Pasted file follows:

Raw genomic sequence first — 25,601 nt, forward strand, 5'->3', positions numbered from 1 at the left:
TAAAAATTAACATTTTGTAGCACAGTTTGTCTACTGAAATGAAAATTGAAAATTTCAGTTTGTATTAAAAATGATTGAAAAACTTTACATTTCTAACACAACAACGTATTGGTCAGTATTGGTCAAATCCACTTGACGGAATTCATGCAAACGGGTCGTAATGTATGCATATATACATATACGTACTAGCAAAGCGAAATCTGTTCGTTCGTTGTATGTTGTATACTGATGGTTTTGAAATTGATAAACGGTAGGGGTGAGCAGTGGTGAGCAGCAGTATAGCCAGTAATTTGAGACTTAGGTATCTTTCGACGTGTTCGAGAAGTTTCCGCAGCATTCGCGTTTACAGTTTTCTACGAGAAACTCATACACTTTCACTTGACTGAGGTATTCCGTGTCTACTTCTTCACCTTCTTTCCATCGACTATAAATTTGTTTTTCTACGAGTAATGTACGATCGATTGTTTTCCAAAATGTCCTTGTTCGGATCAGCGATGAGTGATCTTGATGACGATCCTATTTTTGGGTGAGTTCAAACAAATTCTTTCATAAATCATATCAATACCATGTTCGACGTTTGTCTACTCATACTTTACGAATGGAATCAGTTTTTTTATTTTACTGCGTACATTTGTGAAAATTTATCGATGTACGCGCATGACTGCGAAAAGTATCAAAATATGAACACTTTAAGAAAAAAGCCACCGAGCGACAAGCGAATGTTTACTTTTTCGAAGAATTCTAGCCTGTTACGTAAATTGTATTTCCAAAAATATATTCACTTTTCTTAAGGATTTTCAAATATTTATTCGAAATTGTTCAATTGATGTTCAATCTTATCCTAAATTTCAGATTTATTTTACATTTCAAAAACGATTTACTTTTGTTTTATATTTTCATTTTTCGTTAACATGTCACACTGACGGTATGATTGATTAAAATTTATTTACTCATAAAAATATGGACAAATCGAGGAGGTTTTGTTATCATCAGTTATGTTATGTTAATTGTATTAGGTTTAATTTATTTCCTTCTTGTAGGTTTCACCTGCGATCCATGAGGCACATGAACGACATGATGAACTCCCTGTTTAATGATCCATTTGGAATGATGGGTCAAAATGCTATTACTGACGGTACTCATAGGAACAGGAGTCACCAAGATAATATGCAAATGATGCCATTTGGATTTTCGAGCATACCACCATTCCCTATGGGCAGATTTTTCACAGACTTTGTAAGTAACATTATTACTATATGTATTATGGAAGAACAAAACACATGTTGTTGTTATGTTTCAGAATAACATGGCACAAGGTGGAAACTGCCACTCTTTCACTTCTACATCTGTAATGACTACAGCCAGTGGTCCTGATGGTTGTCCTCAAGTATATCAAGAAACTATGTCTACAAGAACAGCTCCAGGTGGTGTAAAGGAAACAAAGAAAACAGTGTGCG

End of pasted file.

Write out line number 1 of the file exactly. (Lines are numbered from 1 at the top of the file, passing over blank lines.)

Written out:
Raw genomic sequence first — 25,601 nt, forward strand, 5'->3', positions numbered from 1 at the left: